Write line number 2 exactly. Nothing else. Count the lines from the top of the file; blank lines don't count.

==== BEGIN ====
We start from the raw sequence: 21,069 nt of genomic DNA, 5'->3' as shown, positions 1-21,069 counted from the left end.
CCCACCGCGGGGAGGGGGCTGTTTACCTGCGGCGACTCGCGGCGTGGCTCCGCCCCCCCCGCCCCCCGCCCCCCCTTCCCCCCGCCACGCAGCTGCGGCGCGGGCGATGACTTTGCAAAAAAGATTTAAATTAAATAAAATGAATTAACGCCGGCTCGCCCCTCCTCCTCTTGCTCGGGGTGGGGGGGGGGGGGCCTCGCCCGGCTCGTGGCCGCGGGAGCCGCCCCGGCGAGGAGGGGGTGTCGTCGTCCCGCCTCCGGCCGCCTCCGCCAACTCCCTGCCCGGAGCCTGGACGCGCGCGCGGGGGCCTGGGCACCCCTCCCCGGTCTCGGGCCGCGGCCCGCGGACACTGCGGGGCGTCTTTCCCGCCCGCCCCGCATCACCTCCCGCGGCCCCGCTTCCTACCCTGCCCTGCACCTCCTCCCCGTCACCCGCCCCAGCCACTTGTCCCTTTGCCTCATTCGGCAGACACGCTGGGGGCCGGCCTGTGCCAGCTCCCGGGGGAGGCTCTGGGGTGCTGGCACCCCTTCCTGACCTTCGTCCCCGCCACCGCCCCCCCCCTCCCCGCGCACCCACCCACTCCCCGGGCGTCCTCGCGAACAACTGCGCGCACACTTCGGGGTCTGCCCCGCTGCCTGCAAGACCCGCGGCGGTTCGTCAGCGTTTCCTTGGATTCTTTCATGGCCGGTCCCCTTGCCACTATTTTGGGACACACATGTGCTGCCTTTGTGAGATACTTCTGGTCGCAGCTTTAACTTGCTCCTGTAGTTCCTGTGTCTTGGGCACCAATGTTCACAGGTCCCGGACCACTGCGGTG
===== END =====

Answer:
CCCACCGCGGGGAGGGGGCTGTTTACCTGCGGCGACTCGCGGCGTGGCTCCGCCCCCCCCGCCCCCCGCCCCCCCTTCCCCCCGCCACGCAGCTGCGGCGCGGGCGATGACTTTGCAAAAAAGATTTAAATTAAATAAAATGAATTAACGCCGGCTCGCCCCTCCTCCTCTTGCTCGGGGTGGGGGGGGGGGGGCCTCGCCCGGCTCGTGGCCGCGGGAGCCGCCCCGGCGAGGAGGGGGTGTCGTCGTCCCGCCTCCGGCCGCCTCCGCCAACTCCCTGCCCGGAGCCTGGACGCGCGCGCGGGGGCCTGGGCACCCCTCCCCGGTCTCGGGCCGCGGCCCGCGGACACTGCGGGGCGTCTTTCCCGCCCGCCCCGCATCACCTCCCGCGGCCCCGCTTCCTACCCTGCCCTGCACCTCCTCCCCGTCACCCGCCCCAGCCACTTGTCCCTTTGCCTCATTCGGCAGACACGCTGGGGGCCGGCCTGTGCCAGCTCCCGGGGGAGGCTCTGGGGTGCTGGCACCCCTTCCTGACCTTCGTCCCCGCCACCGCCCCCCCCCTCCCCGCGCACCCACCCACTCCCCGGGCGTCCTCGCGAACAACTGCGCGCACACTTCGGGGTCTGCCCCGCTGCCTGCAAGACCCGCGGCGGTTCGTCAGCGTTTCCTTGGATTCTTTCATGGCCGGTCCCCTTGCCACTATTTTGGGACACACATGTGCTGCCTTTGTGAGATACTTCTGGTCGCAGCTTTAACTTGCTCCTGTAGTTCCTGTGTCTTGGGCACCAATGTTCACAGGTCCCGGACCACTGCGGTG